Cheney On Not Catching Bin-Laden: "We've Got A Few Days Left"
Pressed on some of the foreign policy missteps and shortcomings of the Bush administration, Dick Cheney, even with just days to go in his time in public office, pleaded for more time.
Asked by CNN's Wolf Blitzer why President Bush had been unable to "capture or kill [Osama] bin Laden or Ayman al-Zawahiri, the No. 2 al Qaeda leader," the vice president replied:
Well, we've got a few days left yet, Wolf.
He later expanded his answer, arguing that bin Laden's reclusion in the hills of the Pakistan-Afghanistan border had greatly limited his effectiveness as a terrorist leader.
"My guess is at this point he's operating in an area that's very difficult, very hard to get to, that he's not an effective leader at this stage," said Cheney. "He can't really engage his organization without coming out of whatever hole he's hiding in. And the key thing for us, even if we got bin Laden tomorrow, is to take down his organization. And that's what we've been actively doing."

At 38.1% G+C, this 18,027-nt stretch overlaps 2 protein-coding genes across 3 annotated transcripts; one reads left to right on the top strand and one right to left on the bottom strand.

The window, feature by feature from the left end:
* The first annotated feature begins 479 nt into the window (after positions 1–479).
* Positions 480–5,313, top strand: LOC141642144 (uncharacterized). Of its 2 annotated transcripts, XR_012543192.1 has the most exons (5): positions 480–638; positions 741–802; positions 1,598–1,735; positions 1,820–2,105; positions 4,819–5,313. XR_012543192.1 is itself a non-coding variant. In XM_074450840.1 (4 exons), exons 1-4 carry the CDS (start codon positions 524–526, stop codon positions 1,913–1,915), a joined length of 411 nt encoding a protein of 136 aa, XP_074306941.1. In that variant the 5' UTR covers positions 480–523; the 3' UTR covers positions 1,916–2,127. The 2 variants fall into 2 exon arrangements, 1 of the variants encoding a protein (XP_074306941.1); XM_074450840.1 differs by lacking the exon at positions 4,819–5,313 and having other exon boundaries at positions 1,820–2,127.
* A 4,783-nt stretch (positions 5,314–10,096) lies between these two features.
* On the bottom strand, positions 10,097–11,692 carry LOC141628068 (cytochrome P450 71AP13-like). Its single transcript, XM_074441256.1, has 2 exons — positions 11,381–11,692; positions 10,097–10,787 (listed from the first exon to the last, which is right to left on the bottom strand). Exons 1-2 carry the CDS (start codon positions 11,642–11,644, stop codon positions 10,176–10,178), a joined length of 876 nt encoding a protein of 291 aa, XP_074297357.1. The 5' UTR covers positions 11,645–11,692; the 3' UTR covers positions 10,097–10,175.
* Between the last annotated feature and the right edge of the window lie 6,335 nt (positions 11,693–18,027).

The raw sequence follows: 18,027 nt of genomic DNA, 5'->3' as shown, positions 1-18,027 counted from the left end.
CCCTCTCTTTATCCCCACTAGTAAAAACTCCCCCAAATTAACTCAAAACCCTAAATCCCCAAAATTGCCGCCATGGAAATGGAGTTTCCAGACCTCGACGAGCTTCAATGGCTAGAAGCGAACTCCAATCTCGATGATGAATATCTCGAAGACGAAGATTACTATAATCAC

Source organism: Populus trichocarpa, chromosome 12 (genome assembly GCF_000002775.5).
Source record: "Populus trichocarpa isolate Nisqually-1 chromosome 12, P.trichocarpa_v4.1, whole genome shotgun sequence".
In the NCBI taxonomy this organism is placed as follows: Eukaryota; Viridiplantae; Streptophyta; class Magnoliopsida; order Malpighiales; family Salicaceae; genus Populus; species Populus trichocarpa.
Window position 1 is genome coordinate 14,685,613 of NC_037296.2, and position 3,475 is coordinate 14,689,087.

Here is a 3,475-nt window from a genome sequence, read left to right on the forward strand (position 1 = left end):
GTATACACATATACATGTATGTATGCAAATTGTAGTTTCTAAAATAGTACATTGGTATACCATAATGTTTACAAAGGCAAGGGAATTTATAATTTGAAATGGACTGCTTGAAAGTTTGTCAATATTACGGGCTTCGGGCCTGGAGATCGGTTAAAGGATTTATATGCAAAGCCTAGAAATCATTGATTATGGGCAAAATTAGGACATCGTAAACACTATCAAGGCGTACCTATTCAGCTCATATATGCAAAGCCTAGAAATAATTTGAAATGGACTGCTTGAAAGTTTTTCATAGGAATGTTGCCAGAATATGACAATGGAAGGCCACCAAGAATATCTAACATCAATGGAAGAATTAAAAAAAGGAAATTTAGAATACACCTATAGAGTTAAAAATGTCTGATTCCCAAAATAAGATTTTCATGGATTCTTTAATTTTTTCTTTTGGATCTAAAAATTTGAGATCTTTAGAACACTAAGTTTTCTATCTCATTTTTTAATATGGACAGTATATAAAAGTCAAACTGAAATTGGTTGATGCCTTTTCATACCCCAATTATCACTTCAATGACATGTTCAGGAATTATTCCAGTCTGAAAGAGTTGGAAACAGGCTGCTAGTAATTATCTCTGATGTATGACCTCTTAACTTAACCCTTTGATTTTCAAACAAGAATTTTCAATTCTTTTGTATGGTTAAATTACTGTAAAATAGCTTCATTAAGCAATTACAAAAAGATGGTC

The interview, one of many that the vice president has provided in the waning days in office, was largely a retrospective on the Bush years. And, in course, a number of contentious assessments of history were offered. Among them: Cheney insisted that the president did not base his decision to invade Iraq based on "any connection to 9/11" and argued that the CIA was responsible for the false notion that Iraq and al-Qaeda had an operational connection.